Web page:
No surprise--spending, development loom over election
Don't tell those who were eliminated in Tuesday's primary election that there aren't enough candidates to make races competitive.
In the village of Fontana alone, eight candidates were seeking a shot at becoming village trustee. The field was trimmed to six for three seats in the April 3 general election.
Don Roberts, Jan E. Whitler, George J. Spadoni Jr., Micki O'Connell, Arvid Petersen and Michele Teale advanced. John Lopeman and Jon Kemmett were eliminated in the primary.
Predictably, development and spending issues were at the center of most of these races Tuesday, and those same development and spending issues will be front and center when voters go back to the polls April 3.
County wide, the biggest issue facing voters will be whether or not to decrease the number of Walworth County Board supervisors from 25 to 11.
Proponents, led by members of Citizens for Responsible Government, say the move will ultimately result in better fiscal responsibility.
Opponents say the reduction would result in a loss of representation and consolidate decision making in the hands of a few.
We'll continue to cover the story leading up to the vote. Read Mike Heine's series examining the size of county boards elsewhere.
That's the spending part of the campaign debate.
The development part centers around a project that will have significant impact not only in Delavan Township but countywide as well.
Jackson Creek, a residential development project proposed by Sho-Deen Development, could completely transform Delavan Township and its neighboring communities.
The latest plan proposes 3,357 single-family homes and 1,411 multi-family units on roughly 2,000 acres of land surrounding the Delavan Lake inlet.
In an election preview by Gazette reporter Ann Marie Ames, each of the candidates raised concerns relating to Sho-Deen, but of even greater concern is how the township will manage growth and development overall was of even greater concern.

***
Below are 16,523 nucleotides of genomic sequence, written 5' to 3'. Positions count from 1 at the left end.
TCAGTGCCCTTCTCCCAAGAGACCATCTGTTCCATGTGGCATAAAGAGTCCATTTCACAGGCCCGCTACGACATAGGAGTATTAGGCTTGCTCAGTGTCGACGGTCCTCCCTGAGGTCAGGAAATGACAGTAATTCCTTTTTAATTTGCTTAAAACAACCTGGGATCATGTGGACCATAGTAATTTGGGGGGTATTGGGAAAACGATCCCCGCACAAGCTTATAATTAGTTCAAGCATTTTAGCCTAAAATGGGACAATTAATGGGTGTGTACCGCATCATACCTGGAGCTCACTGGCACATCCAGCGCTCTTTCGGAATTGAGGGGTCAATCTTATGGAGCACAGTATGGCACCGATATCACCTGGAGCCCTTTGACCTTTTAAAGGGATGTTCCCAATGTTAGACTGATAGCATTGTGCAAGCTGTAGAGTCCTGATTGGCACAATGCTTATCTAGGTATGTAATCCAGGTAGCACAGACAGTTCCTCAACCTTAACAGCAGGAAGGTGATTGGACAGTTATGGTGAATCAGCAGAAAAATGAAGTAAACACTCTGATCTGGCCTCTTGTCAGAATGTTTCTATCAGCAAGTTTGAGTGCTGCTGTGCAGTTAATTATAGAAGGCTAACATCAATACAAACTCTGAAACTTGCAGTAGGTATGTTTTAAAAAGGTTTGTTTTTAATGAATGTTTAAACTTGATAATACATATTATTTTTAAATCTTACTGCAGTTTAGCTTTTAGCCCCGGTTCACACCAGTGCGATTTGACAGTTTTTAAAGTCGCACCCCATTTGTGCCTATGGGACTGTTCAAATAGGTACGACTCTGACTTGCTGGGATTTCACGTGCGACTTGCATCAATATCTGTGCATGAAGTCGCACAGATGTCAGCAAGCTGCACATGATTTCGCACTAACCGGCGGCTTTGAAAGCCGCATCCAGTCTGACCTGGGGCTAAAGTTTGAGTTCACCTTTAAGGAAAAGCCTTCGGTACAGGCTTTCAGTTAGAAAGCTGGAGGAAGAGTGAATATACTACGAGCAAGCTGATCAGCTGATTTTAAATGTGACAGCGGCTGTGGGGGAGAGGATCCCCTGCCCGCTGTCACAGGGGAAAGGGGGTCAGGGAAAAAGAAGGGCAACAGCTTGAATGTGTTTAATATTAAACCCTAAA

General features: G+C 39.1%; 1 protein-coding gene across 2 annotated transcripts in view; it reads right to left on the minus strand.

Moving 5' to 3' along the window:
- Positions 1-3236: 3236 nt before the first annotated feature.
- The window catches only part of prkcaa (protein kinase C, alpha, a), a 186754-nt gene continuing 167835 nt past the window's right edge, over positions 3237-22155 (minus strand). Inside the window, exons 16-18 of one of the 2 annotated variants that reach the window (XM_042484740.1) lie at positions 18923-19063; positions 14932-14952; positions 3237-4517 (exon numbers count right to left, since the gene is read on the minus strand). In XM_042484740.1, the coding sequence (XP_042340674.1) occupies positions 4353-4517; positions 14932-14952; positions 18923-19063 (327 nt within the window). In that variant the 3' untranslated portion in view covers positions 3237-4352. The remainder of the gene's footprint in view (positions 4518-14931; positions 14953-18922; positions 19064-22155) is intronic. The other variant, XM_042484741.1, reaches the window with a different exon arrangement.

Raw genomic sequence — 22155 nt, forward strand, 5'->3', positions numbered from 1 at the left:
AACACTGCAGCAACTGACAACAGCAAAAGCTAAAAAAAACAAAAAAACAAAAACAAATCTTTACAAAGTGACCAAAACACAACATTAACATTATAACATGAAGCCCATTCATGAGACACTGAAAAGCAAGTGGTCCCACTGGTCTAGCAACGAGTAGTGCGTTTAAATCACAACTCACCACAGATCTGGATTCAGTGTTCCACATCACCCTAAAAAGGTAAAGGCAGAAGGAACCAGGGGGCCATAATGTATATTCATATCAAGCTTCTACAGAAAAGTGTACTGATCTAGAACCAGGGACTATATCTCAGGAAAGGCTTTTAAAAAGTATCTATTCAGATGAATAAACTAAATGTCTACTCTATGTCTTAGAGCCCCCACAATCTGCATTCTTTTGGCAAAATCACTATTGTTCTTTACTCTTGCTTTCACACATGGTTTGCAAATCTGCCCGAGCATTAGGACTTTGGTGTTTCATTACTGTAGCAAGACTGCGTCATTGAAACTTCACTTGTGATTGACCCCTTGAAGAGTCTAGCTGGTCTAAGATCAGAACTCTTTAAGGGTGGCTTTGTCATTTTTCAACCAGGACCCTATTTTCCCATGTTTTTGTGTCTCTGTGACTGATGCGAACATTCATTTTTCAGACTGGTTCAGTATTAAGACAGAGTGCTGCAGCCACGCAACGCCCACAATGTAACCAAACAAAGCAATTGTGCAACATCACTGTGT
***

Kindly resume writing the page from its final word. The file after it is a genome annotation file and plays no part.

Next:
Both the cities of Delavan and Elkhorn are watching developments in the town closely, because what happens there will certainly affect those adjacent communities.
A week ago, members of the Delavan City Council sent an open letter to the township to encourage dialogue on the issues.
In Lake Geneva, development and planning were also the focus of the campaign for alderperson. Top vote getter Mary Jo Fesenmaier told reporter Chris Schultz in an election preview that, "The greatest challenge facing the city of Lake Geneva is planning. Of greatest importance is planning for development and growth that will support our citizens."
Fesenmaier will face M.L. Mac McBride for the District 2 alderperson seat. Alan Kupsik was eliminated in the primary.
In some ways, Whitewater faces much different challenges than the rest of the county. Top vote getters Jim Winship and Roy Nosek, who will face Jan Bilgen-Craggs for the city council's District 3 seat, both expressed concerns over the clash of student housing and its impact on residential neighborhoods. Cody Horlacher was eliminated in the primary.
Others primary race results include:
In the town of Bloomfield 2nd District supervisor race, William W. Holder will face Dave Nusberger. W. S. Radwell Jr. was defeated
In the Geneva Town Chairperson race, Joseph F. Kopecky will face Daniel L. Lauderdale. Stan Pacheco was defeated.
In the town of Geneva 1st District supervisor race, Bob Kamps will face Robert McLernon. Robert R. Johnson was defeated.
In the town of Geneva 2nd District supervisor race, Keith Millard will face Bob J. Cramer. Steve Kukla was defeated.
~Dan Plutchak, editor